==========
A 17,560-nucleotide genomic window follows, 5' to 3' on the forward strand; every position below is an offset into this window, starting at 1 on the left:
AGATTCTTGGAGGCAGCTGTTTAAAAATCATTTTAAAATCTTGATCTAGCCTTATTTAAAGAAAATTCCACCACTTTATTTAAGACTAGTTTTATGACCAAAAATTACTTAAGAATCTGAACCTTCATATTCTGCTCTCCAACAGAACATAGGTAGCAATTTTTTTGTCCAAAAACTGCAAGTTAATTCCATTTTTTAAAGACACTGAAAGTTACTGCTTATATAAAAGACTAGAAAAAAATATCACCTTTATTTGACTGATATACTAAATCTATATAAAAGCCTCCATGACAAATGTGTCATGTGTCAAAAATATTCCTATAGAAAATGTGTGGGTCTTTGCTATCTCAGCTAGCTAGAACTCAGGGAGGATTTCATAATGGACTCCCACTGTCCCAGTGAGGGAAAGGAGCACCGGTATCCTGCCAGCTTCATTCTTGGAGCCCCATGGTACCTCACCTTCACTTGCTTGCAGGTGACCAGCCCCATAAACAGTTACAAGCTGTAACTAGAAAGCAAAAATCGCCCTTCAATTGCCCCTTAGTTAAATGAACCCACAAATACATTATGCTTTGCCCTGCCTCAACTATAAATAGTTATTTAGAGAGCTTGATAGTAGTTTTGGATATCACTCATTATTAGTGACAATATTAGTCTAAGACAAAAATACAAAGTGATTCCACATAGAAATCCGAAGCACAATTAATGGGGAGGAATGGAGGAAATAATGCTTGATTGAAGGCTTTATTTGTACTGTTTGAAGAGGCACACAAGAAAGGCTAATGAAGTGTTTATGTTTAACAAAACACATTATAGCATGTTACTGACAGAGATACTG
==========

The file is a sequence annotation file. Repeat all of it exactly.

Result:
A 17,560-nucleotide genomic window follows, 5' to 3' on the forward strand; every position below is an offset into this window, starting at 1 on the left:
AGATTCTTGGAGGCAGCTGTTTAAAAATCATTTTAAAATCTTGATCTAGCCTTATTTAAAGAAAATTCCACCACTTTATTTAAGACTAGTTTTATGACCAAAAATTACTTAAGAATCTGAACCTTCATATTCTGCTCTCCAACAGAACATAGGTAGCAATTTTTTTGTCCAAAAACTGCAAGTTAATTCCATTTTTTAAAGACACTGAAAGTTACTGCTTATATAAAAGACTAGAAAAAAATATCACCTTTATTTGACTGATATACTAAATCTATATAAAAGCCTCCATGACAAATGTGTCATGTGTCAAAAATATTCCTATAGAAAATGTGTGGGTCTTTGCTATCTCAGCTAGCTAGAACTCAGGGAGGATTTCATAATGGACTCCCACTGTCCCAGTGAGGGAAAGGAGCACCGGTATCCTGCCAGCTTCATTCTTGGAGCCCCATGGTACCTCACCTTCACTTGCTTGCAGGTGACCAGCCCCATAAACAGTTACAAGCTGTAACTAGAAAGCAAAAATCGCCCTTCAATTGCCCCTTAGTTAAATGAACCCACAAATACATTATGCTTTGCCCTGCCTCAACTATAAATAGTTATTTAGAGAGCTTGATAGTAGTTTTGGATATCACTCATTATTAGTGACAATATTAGTCTAAGACAAAAATACAAAGTGATTCCACATAGAAATCCGAAGCACAATTAATGGGGAGGAATGGAGGAAATAATGCTTGATTGAAGGCTTTATTTGTACTGTTTGAAGAGGCACACAAGAAAGGCTAATGAAGTGTTTATGTTTAACAAAACACATTATAGCATGTTACTGACAGAGATACTG